and keeps them alive in times of famine.

We put our hope in the LORD.
He is our help and our shield.

In him our hearts rejoice,
for we trust in his holy name.
Let your unfailing love surround us, L
ORD,
for our hope is in you alone.

No matter how heavy the fog in the harbor, the islands are still there and will appear again! Green, solid, beautiful, they come back into view, and the waters of the bay shimmer toward the horizon.

The bay shrouded in fog may be a troubled relationship, the heart of someone you pray for, your own heart, a health issues, or a necessary decision. God, in all His faithfulness and love, still holds us, and He continues to work even though our sight may not be clear. He will accomplish His purposes. We can stand on that rock.

The LORD will work out his plans for my life –
for your faithful love, O Lord, endures forever.

And I am certain that God, who began the good work within you, will continue his work until it is finally finished on the day when Christ Jesus returns.

… the Lord’s purpose will prevail.

And we know that God causes everything to work together for the good of those who love God and are called according to his purpose for them.

Furthermore, because we are united with Christ, we have received an inheritance from God, for he chose us in advance, and he makes everything work out according to his plan.  (emphasis added)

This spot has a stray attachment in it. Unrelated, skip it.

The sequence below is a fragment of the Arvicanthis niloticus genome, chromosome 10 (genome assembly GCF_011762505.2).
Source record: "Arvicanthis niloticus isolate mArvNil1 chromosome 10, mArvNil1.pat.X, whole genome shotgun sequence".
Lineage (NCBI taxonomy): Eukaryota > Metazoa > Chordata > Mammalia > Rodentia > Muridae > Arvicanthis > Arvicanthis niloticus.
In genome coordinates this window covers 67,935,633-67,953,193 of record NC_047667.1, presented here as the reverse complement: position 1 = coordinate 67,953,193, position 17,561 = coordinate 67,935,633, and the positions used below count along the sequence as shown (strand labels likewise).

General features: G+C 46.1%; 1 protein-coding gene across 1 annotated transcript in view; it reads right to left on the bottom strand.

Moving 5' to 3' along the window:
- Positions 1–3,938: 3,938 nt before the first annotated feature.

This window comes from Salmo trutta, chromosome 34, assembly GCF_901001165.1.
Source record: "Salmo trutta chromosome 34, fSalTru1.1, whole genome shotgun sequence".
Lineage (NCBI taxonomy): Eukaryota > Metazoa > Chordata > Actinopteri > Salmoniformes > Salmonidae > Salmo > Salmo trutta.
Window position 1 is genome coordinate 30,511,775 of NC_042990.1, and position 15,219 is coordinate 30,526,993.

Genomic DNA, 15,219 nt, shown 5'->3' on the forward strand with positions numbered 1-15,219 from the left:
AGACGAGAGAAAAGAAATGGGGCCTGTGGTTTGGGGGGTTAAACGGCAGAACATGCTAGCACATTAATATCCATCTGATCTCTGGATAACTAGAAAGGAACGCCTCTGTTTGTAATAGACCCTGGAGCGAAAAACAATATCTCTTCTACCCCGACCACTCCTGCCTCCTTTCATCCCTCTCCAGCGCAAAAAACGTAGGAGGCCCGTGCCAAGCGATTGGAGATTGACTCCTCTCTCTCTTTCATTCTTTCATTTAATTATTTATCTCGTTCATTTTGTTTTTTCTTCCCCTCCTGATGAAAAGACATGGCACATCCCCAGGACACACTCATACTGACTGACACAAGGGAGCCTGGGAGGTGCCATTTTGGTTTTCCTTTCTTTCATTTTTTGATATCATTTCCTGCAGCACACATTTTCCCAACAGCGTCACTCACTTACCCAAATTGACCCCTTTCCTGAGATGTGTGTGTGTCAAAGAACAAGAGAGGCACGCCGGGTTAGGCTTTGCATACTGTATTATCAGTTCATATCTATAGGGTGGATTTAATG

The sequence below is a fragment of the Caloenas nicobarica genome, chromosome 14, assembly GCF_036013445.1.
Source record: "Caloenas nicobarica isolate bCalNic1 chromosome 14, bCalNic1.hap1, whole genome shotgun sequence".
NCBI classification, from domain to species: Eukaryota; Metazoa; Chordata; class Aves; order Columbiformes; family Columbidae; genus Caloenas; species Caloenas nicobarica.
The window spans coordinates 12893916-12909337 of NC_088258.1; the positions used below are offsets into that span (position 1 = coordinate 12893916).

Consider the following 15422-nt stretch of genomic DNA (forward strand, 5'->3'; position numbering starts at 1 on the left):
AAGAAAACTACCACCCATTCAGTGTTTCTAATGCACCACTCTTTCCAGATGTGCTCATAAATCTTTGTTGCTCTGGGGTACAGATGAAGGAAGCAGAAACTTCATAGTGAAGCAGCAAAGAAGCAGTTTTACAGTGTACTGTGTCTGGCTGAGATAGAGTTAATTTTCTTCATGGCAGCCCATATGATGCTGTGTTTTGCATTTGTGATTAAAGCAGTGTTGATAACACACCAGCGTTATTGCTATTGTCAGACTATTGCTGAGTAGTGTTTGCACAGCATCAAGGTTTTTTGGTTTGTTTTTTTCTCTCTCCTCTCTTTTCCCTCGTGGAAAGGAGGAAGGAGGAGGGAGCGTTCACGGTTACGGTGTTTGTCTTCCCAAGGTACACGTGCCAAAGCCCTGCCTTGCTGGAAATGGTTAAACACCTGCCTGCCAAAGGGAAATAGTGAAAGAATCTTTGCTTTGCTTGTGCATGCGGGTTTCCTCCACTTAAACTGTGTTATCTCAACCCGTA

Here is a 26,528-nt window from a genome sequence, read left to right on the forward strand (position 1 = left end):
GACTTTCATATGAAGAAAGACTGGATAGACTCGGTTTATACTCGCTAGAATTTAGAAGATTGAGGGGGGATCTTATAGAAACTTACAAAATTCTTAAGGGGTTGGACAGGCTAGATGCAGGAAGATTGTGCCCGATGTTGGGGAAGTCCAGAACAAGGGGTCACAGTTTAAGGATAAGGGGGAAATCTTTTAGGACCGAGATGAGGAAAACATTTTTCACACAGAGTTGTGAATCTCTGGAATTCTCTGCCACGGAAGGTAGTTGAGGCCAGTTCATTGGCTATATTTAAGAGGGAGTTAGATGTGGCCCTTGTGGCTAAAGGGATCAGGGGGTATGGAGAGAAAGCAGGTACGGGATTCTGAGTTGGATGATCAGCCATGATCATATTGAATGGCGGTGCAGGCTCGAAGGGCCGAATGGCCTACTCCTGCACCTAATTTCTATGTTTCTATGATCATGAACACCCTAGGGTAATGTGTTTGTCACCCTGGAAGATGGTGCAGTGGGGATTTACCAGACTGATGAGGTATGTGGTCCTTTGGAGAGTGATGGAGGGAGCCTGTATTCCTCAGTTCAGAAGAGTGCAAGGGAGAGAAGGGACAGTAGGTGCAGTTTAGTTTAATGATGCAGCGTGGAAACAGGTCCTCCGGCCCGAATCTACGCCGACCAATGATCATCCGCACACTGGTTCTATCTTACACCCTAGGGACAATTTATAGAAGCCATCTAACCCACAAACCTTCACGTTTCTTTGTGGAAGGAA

You have been chosen as a child of God. He holds your life in His hands and He will never abandon you. He has a purpose for your life and He is at work, even though you cannot see further than the Rock on which you stand.

We put our hope in you, O LORD. Help our unbelief in gray hours.

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(This was a shortened version of a post that first appeared in January of 2012. God’s truth has not changed!)

Scripture:  Psalm 33:18-22; Psalm 138:8; Philippians 1:6; Proverbs 19:21; Romans 8:28; Ephesians 1:11 (all NLT)

 

Psalm Prayer:

Your faithfulness extends to every generation,
as enduring as the earth you created.
(from Psalm 119:90)

*

© Elaine Starner 2015 Photo credits: Thanks to Claire Pridgeon, Paul Stutzman, Lana Turner, and Mary Jane Smith for sharing photography I’ve used on this site. (Click on each name to see more.)